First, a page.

‘Egypt failed her’: LGBT activist kills herself in Canada after suffering post-prison trauma
Three years after her arrest and torture by Egyptian security forces, Egyptian LGBT rights activist Sarah Hegazi has killed herself in exile in Canada, prompting a flood of sympathy and anger on social media.
On Sunday, dozens of Egyptian human rights advocates shared what seemed like a suicide note written by Hegazi.
"To my siblings, I have tried to find salvation and I failed, forgive me. To my friends, the journey was cruel and I am too weak to resist, forgive me. To the world, you were cruel to a great extent, but I forgive," a note purportedly written by Hegazi read.
Hegazi, 30, was an openly gay woman and LGBT rights advocate who, among many others, was arrested in 2017 after raising a rainbow flag at a concert of the Lebanese indie band Mashrou Leila in Cairo.
The concert was followed by one of the country’s most relentless crackdowns on the LGBT community in years.
“Egypt has failed Sarah and all the LGBT community,” Rasha Younes, a researcher at the Lesbian, Gay, Bisexual and Transgender Rights Programme at Human Rights Watch, said.
“They alienated her; they forced her out of her country; they are responsible for her suffering,” she told Middle East Eye.
According to Younes, the LGBT climate in Egypt has worsened under the government of President Abdel Fattah el-Sisi.
In 2019 alone, a local rights group documented 92 arrests of LGBT individuals, most of whom were randomly detained from the street, “indicating that the Egyptian government is profiling people based on their perceived sexual orientation and based purely on their gender expression”, Younes said.
'They alienated her; they forced her out of her country; they are responsible for her suffering'
-Rasha Younes, HRW
In an article published in 2018, Hegazi revealed she had been electrocuted and subjected to psychological torture during her three months in jail.
She said she had been diagnosed with post-traumatic stress disorder (PTSD) after her release, a condition that may have prompted her suicide.
“I suffered from severe depression, PTSD, tension, anxiety and panic attacks, with electroconvulsive therapy (ECT) that led to memory problems, before I was forced to travel for fear of arrest again,” she wrote in the article for Mada Masr in September 2018.
“In exile, I lost my mom, then I had another ECT treatment in Toronto, two suicide attempts, stuttering, panic, fear, and attempts to avoid talking about imprisonment, the inability to walk out of the room, along with a greater deterioration in memory.”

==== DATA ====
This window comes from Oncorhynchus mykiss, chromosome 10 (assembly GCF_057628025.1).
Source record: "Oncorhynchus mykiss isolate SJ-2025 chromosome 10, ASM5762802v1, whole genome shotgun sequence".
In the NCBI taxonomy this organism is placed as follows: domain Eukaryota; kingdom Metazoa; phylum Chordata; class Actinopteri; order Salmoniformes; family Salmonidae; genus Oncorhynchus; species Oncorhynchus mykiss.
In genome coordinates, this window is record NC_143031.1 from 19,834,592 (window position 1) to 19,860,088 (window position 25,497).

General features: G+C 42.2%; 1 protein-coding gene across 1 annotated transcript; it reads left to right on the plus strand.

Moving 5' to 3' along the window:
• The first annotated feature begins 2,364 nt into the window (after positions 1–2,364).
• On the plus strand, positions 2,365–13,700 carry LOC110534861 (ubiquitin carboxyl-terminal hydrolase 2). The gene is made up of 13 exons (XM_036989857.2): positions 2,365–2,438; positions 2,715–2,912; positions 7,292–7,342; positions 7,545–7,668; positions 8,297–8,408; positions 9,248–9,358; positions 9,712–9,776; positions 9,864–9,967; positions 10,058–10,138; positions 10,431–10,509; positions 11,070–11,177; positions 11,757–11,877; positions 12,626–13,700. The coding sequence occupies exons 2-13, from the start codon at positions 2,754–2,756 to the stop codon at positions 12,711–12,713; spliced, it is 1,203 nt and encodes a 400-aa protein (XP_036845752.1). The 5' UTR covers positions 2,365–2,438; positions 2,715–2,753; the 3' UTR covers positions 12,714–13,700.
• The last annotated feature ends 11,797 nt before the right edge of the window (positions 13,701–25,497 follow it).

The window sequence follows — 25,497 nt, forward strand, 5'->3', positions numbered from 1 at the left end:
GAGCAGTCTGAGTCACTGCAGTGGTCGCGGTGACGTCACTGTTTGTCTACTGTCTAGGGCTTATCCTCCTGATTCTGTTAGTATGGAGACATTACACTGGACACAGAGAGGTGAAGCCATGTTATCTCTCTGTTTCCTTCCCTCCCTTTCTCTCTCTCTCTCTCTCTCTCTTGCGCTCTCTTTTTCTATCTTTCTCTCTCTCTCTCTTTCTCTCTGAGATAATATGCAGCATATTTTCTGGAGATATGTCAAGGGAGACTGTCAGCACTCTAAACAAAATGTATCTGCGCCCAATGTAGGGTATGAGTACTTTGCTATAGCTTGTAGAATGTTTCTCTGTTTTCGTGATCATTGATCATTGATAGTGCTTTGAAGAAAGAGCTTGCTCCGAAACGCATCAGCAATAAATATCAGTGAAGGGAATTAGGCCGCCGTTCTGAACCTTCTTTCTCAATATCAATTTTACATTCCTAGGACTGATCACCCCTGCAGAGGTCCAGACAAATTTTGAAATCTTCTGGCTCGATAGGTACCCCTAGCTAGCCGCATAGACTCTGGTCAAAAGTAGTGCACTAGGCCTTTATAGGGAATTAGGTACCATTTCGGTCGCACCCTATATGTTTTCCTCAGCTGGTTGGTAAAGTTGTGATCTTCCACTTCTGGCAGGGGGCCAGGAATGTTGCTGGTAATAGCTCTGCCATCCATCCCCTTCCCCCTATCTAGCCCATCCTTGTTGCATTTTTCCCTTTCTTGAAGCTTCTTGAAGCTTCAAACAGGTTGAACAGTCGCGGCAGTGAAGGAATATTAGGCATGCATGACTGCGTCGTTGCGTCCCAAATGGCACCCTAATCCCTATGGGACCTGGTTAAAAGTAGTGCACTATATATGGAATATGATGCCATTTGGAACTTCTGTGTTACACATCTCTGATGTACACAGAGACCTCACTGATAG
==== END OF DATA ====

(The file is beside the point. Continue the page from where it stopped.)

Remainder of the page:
Egypt does not explicitly prohibit homosexuality, but it uses the 1961 prostitution law to prosecute LGBT individuals.
Those convicted of homosexual conduct, according to the law, can be punished by up to three years in jail.
In September 2017, a media regulatory body banned the appearance of LGBT people in Egyptian media, describing homosexuality as “a disease and a shame that should be hidden until it is treated, not promoted”.
In March, the Egyptian government rejected recommendations made by several states to end discrimination against individuals based on their sexual orientation during its third Universal Periodic Review (UPR), a process that involves a review of the human rights records of United Nations member states.
“This was in front of the entire world's eyes. They need to be held to account,” Younes told MEE.
Hegazi's death has been met with mixed reactions on social media, with human rights activists mourning her death as a reflection of the Egyptian government's repression of the LGBT community, and others blaming her for her predicament.
"Sarah Hegazi has left us because our world is cruel and unmerciful," former Egyptian political prisoner Aya Hijazy wrote on Twitter.
"She was the most genuine person you could ever meet. She has never accepted the idea that she will marry a man. She suffered a lot," she added.
"To mitigate stigma among people like her, she spoke out about herself and her pain, and her constant suicidal thoughts. She wanted to help others to feel that they are not alone."
Former Egyptian Vice President Mohamed el-Baradei weighed in on the Twitter debate, saying some of the reactions to Hegazi's death reflect deeper societal issues around acceptance of the other.
"You may differ with Sarah Hegazi's thought and lifestyle, and that's your right. But is it your right to oppress her and strip her of her right to life simply because of your disagreement with her?" he wrote.
"One day, we will have enough self-confidence to learn how to accept those who are different. One day we will know the meaning of tolerance."